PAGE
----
Construction megaproject

ECITB pledges £87m for new engineering skills strategy

Image credit: Direk Takmatcha/Dreamstime

The Engineering Construction Industry Training Board (ECITB) has launched a new £87m strategy to help the UK reach net zero and achieve domestic energy security.

The ECITB's strategy aims to support growth in the engineering construction industry by tackling the problem of labour shortages and skills gaps over the next three years.

According to the organisation's forecasts, 25,000 additional workers are needed for major projects, including those related to net zero, by 2026. The situation is expected to place employers in direct competition for labour needed to fulfil £650bn of infrastructure projects in the wider UK economy.

The UK government’s Energy Security Strategy - which aims to significantly increase. the country's energy generating capabilities - has put greater pressure on the industry to find the talent required to meet those goals. 

Published by the employer-led Board of the ECITB, the new strategy sets out a three-year plan, from 2023-25, to help bring talented new entrants with foundation skills into the industry as well as support ongoing training and the reskilling of workers moving from other sectors.

“The engineering construction industry and its supply chain companies design, deliver and decommission many of England, Scotland and Wales’s critical infrastructure projects, and therefore is central to the nation’s energy security and energy transition ambitions," said Chris Claydon, chief executive of the ECITB. 

“The ECITB’s new strategy is designed to help address the main workforce challenges facing this critical industry over the next three years. We have prioritised support for new entrants and new pathways to industry in anticipation of the forecast labour shortages and will fund training to bridge skills gaps through support for new training around net zero projects, including digital skills."

Building on measures enacted by the ECITB to secure skills during the pandemic, the strategy focuses on helping to address industry recruitment and retention challenges, as employers look to expand the workforce to deliver a growing number of projects on the horizon.

The ECITB has pledged to allocate £73m towards training grants over the next strategy period. More than half (52 per cent) will fund ongoing training, upskilling and reskilling, while the remaining 48 per cent will support new entrants to start careers in industry via a variety of different pathways.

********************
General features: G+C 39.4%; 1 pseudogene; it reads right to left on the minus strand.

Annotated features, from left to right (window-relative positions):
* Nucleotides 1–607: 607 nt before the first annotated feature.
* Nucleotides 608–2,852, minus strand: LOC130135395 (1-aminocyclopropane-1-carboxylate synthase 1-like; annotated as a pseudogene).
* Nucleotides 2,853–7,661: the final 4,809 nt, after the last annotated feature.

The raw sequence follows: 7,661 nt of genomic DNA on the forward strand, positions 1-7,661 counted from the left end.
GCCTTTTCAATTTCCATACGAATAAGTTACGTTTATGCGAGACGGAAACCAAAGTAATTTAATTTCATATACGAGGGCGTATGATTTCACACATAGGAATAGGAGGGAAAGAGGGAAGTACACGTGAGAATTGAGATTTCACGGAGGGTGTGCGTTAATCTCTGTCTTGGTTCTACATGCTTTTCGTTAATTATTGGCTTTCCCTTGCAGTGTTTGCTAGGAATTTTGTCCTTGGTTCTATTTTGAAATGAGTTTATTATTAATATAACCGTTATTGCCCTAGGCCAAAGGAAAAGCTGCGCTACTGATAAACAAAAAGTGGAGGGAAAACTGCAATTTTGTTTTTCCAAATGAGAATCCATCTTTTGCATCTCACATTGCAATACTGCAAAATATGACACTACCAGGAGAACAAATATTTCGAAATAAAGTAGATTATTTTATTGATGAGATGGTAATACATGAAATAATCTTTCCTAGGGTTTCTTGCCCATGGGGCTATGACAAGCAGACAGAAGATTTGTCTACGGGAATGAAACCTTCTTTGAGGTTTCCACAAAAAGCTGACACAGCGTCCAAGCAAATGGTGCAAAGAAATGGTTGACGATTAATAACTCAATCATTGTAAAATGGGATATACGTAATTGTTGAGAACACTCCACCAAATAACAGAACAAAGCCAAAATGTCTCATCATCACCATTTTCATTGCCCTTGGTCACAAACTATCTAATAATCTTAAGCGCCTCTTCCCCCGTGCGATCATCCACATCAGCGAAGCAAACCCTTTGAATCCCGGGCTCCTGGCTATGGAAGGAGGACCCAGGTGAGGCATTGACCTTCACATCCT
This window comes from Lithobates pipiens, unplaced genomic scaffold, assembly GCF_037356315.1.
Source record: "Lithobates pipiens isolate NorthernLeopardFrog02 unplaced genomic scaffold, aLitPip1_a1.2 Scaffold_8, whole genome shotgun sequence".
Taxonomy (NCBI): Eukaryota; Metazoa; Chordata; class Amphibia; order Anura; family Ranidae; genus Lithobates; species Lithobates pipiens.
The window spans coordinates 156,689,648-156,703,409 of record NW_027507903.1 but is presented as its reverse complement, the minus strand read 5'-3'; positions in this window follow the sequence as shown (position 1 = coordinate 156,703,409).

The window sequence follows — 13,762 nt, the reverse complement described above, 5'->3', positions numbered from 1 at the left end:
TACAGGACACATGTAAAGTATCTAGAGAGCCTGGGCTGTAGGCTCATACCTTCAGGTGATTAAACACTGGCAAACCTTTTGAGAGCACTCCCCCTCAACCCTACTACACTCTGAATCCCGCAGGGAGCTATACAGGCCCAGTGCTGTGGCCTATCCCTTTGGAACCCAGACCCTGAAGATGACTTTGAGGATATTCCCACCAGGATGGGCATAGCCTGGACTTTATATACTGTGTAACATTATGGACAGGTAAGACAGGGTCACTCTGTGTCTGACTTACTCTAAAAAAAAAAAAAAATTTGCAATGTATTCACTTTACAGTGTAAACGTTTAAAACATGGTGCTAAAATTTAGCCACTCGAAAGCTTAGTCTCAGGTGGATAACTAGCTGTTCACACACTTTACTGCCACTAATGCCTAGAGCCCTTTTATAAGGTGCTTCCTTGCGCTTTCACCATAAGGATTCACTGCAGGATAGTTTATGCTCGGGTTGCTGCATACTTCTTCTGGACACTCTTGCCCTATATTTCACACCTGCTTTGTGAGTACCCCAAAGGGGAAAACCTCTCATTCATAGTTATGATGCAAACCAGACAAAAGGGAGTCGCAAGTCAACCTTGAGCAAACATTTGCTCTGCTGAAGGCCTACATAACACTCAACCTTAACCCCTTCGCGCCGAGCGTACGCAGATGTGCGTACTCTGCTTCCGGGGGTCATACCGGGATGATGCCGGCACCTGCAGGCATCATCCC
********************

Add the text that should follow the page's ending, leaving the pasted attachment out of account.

Under the new strategy, the ECITB is expected to fund a wide range of projects, including nuclear new-build and decommissioning, renewables, oil and gas, water treatment, and food and drink. They will also include hydrogen and carbon-capture projects linked to the decarbonisation of the industrial clusters, which are at the heart of the UK’s net zero plans.

“In developing the strategy, the ECITB has listened closely to employers, training providers, government representatives and other key stakeholders," Claydon said. "We aim to deliver what industry has said it needs – a focus on attracting and developing new talent and the provision of high-quality training across Britain."

In 2021, the UK government published a long-awaited "leading" strategy for the country to reach net-zero greenhouse gas emissions by 2050. Although the strategy was meant to "frame the UK as the leader in a green revolution," last August the Confederation of British Industry (CBI) warned that rocketing energy prices could stifle investment in the measures needed to achieve this goal. 

The skills shortage is an additional challenge on the road to net zero. According to a report by the British Chambers of Commerce (BCC), at least 78 per cent of firms in the construction, production and manufacturing, and logistics sectors reported having “significant issues” recruiting new staff, as of August 2022. 

The construction sector is facing the most severe recruitment challenges, with 83 per cent reporting difficulties. This is closely followed by production and manufacturing on 79 per cent, logistics on 79 per cent and hospitality on 78 per cent.

Last year, a report found that the UK tech sector, which has been growing rapidly in recent years, is now under serious threat due to massive skills shortages.

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